Soon to be renowned!

Sunday, March 22, 2020


Gardeners! Hear me now! You growers and guardians of all things green: be you patio potters, earth movers, or indoor horticulturists; all you wheelers of barrows, sowers of seed, and hoers of ... uh ... hoes—Now. Is our time.

Society around us is crumbling.

Or is it?

Nay. Not under our watch, it's not.

Go forth, all you thumbs of green, all you might-have-been Monty Dons, all you latter-day Le NĂ´tres with suddenly more time on your hands and nowhere in all the world to go—go now! Go as far as current federal or gubernatorial edicts allow—which may only get you to the curb or the windowsill, but still—go forth and unleash what glorious hell your dirty hands have in store for this quarantined, pent-up, panicking planet. 

It's time for some good old-fashioned homegrown garden therapy. 

But not just for ourselves. 

For if there's anything the last couple of weeks have taught us, it's that no matter how introverted or plant-centric we gardeners tend, we don't amount to much in this world without our friends, families, neighbors, coworkers, and society-at-large to patch-up and knit together the more threadbare portions of our lives. This thing we do in the garden, mostly for ourselves, largely by ourselves, is only possible and—as it turns out—only meaningful, in the context of our greater community. And although gardening may provide a blessed and much-needed escape for some of us even during the best of times, it is now, when the kid gloves come off and our days are battered back and forth between boredom and lurching fear and uncertainty, that we glimpse a garden's true potential. Like some common weed long picked for childhood posies suddenly found to possess incredible curative properties, let us now unleash the hidden, salving power of our hobby.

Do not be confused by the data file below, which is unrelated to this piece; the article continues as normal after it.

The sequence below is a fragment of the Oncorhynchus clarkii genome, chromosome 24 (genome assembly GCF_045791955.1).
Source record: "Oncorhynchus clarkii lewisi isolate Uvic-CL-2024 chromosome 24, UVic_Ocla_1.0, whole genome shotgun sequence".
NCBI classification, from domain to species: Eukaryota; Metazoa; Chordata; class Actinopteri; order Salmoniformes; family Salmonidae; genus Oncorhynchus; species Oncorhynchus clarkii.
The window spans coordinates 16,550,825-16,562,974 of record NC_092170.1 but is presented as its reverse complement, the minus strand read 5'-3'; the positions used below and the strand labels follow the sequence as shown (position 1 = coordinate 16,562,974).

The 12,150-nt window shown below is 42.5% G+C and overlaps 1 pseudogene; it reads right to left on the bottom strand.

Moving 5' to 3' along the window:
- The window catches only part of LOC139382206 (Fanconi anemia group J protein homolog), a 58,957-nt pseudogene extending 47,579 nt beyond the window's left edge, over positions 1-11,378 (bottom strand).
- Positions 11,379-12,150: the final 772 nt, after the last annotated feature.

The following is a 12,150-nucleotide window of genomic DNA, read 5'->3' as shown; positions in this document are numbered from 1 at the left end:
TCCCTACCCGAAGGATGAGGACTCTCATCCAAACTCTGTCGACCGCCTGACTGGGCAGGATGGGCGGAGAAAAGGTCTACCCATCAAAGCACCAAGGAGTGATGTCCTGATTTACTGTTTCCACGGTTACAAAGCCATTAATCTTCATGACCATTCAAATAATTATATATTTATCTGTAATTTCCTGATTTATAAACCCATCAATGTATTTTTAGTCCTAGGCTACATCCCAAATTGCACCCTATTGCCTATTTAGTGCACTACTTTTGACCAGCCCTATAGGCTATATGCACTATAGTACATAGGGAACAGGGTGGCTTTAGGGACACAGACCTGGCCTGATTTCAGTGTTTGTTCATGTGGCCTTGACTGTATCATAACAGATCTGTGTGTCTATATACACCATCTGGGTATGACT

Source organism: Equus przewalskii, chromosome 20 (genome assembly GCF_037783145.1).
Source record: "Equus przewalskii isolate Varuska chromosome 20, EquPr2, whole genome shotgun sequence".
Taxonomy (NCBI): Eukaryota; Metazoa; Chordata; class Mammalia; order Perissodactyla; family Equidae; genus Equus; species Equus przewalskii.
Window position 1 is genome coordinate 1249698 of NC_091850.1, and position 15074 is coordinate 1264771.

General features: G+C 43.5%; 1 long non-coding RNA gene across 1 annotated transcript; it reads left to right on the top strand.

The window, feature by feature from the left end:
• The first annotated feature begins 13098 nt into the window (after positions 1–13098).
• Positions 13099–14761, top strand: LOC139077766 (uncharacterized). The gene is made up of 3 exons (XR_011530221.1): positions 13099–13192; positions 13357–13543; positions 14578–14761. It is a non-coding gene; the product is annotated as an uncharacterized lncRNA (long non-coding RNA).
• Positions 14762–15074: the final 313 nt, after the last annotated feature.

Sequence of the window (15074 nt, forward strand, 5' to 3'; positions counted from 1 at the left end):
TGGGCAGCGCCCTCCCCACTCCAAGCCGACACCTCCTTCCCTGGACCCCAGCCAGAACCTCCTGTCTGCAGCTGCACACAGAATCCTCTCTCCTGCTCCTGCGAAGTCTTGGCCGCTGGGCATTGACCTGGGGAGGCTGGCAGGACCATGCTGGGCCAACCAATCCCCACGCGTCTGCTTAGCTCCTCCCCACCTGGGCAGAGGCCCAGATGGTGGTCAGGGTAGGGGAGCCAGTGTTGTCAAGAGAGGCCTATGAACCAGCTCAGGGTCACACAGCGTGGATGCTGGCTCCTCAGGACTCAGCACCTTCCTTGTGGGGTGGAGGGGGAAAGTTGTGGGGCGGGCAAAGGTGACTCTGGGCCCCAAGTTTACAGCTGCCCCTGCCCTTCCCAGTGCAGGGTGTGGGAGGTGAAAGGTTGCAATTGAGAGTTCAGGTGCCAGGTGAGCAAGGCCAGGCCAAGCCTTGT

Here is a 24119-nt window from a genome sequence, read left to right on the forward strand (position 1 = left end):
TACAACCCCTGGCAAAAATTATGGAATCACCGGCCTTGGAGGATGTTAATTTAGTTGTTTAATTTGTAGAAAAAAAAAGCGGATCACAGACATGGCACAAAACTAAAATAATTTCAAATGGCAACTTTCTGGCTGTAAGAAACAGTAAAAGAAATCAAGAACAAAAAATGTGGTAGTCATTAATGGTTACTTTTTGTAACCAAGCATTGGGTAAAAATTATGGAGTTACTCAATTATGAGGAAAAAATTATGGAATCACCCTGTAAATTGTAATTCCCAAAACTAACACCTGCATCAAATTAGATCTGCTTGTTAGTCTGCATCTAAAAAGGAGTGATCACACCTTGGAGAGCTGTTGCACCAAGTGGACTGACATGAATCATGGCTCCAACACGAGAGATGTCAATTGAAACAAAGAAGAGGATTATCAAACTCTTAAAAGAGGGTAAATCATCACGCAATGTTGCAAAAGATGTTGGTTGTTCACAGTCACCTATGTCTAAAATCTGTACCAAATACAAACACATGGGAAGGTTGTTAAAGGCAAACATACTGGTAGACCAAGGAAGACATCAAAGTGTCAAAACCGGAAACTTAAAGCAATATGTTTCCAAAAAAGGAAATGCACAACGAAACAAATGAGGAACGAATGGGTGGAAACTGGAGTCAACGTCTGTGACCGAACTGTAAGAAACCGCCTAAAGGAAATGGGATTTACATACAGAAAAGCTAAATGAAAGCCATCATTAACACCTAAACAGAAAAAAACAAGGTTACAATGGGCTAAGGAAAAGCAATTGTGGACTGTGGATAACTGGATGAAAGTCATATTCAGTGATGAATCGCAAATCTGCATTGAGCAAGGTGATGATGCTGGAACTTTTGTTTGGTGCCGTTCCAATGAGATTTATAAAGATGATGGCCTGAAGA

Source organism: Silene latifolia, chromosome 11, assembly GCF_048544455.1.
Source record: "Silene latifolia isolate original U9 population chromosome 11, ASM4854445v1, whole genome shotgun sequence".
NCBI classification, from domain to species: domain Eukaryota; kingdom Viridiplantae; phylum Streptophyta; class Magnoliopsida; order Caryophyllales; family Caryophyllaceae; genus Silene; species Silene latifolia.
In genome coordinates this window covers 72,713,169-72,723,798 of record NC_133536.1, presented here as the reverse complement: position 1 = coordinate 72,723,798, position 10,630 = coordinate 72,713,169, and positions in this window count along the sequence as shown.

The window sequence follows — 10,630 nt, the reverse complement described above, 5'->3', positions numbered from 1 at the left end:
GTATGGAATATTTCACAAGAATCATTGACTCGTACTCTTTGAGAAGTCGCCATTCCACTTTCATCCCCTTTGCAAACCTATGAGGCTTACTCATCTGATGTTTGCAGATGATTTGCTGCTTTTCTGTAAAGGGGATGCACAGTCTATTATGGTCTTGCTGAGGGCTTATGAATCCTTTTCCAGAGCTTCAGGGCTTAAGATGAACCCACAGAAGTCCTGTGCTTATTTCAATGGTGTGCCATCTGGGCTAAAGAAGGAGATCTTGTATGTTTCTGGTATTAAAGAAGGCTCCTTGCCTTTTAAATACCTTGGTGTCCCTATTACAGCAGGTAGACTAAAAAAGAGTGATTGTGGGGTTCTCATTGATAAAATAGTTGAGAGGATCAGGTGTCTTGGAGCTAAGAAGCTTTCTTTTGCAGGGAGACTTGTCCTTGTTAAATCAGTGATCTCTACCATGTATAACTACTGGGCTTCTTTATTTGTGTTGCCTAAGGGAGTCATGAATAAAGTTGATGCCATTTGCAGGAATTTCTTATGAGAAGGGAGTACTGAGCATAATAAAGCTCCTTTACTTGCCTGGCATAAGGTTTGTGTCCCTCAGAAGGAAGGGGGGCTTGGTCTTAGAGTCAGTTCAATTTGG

This is the year to make your garden spectacular and, more than that, to share it with the world. Whether you are a seasoned gardening vet who finally has that bit of extra time to bring it all together, an amateur now freed of excuses to not develop your passion, or a total newbie with a bit of curiosity and nothing better to do, I challenge you to make your little space beautiful. And do not do this just for yourself (though you will certainly reap the rewards); do it as a gift for the street you live on, your neighborhood, your town, your community. Give this world something lovely to behold.
In doing so, our gardens, yards, balconies, and windowsills (open your blinds!) shall spark outwards in a glorious sensory jolt to bleary-eyed passers-by. Let our plants speak and reach out where social-distancing now forbids. May our blooms be fragrant and friendly, our foliage lush and soothing, that all neighbors, dog-walkers, gym-deprived joggers, exercisers and exorcists of school-less children, laid-off lost-souls, hair-tearing parents, and every brand of shacked-up shut-in out perambulating for their very sanity might have cause for a deep breath or two with which to steel themselves for whatever the hell may come tomorrow (good grief, what else is there?). Garden like you never have before, like the racing pulse of our febrile society depends on it. 

Do this with the conviction that we still, despite everything, have the power to bring good into the world. 

Now go forth, gardeners. 

I expect greatness. 

(A reminder during this time when supporting our local independent garden centers becomes difficult or impossible: consider purchasing gift cards for future use. For your immediate needs consider the many great small online businesses which offer mail-order gardening supplies, from seeds and plants to tools and artwork. A few of my favorites are Territorial SeedCompany for seed, Far Reaches Farm for rare and unusual perennials, and Raintree Nursery for fruit trees, bushes, and all manner of cool edible plants.)

Thursday, October 10, 2019